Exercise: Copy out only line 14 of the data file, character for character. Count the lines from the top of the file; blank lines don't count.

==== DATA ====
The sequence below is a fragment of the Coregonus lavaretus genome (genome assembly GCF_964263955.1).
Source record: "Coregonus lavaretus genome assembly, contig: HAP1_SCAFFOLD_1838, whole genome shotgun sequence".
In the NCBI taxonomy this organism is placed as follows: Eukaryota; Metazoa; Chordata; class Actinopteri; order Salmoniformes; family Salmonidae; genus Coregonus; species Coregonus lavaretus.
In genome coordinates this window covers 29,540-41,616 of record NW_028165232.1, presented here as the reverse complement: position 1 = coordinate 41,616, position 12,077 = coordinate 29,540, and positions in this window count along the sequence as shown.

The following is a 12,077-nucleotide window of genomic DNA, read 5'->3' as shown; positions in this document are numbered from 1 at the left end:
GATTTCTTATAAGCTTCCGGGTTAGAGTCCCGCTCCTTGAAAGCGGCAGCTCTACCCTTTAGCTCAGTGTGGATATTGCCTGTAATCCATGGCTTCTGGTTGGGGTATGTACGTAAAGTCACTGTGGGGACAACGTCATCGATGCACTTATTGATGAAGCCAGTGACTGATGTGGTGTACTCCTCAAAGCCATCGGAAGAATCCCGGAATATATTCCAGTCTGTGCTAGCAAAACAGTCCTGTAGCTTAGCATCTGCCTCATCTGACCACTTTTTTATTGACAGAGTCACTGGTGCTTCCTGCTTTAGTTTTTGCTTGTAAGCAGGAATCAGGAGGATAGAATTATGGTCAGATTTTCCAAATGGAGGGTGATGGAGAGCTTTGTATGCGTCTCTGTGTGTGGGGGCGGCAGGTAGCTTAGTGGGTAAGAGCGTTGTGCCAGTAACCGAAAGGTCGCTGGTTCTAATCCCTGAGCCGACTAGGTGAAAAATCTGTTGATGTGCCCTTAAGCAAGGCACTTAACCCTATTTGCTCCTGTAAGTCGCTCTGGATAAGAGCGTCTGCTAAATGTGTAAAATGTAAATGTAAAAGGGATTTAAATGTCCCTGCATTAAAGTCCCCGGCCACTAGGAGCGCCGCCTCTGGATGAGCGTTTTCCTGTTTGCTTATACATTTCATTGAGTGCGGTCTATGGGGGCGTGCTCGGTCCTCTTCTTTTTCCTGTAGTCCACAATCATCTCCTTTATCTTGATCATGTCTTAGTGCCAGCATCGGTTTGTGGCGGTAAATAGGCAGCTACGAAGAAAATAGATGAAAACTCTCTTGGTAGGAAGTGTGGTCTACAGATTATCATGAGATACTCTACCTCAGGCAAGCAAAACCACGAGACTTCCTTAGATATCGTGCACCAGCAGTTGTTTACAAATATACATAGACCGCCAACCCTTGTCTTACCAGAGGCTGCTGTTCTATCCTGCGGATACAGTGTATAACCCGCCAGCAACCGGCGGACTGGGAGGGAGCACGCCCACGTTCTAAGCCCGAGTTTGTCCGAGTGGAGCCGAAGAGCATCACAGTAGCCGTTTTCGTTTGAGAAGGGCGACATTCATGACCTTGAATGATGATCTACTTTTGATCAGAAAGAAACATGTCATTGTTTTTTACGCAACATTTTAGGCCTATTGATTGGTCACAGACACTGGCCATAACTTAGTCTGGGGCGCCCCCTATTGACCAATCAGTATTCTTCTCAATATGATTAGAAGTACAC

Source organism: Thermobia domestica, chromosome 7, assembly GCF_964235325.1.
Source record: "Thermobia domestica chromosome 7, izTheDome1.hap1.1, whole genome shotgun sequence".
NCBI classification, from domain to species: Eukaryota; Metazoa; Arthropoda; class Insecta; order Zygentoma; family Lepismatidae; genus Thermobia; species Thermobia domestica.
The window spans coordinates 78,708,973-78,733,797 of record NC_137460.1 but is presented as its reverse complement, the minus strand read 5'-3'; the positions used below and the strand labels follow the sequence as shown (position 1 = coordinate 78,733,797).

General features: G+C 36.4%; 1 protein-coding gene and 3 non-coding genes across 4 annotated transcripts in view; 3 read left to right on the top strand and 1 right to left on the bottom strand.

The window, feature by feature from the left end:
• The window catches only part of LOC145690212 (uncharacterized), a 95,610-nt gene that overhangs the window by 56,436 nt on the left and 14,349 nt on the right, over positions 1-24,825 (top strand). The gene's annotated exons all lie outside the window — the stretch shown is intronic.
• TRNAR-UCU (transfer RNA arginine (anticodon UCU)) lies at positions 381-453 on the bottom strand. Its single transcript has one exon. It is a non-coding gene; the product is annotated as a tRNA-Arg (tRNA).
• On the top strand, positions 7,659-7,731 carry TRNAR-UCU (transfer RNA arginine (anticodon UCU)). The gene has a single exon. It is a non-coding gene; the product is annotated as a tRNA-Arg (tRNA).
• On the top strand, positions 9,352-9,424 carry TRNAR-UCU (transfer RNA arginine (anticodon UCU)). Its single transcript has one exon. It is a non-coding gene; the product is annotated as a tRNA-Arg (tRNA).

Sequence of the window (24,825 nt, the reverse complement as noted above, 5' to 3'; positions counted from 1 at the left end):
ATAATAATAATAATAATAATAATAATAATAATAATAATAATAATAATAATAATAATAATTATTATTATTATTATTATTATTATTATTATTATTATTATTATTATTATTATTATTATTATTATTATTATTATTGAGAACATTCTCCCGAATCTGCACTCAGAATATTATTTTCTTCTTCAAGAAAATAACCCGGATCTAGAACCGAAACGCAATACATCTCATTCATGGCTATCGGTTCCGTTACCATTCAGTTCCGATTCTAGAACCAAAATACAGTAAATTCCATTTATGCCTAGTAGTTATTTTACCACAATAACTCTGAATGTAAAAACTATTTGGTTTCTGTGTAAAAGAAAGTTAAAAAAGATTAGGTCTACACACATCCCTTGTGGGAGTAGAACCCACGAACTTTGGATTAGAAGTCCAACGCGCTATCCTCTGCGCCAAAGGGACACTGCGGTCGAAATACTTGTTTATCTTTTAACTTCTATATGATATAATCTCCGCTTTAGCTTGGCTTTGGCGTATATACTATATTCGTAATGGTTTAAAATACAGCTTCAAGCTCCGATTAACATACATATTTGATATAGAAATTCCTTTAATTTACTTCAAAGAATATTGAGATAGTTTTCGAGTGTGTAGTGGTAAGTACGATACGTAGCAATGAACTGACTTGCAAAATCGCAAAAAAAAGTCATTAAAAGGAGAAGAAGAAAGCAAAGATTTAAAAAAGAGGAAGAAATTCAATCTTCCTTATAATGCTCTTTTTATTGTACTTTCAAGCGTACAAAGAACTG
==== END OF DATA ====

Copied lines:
• TRNAR-UCU (transfer RNA arginine (anticodon UCU)) lies at positions 381-453 on the bottom strand. Its single transcript has one exon. It is a non-coding gene; the product is annotated as a tRNA-Arg (tRNA).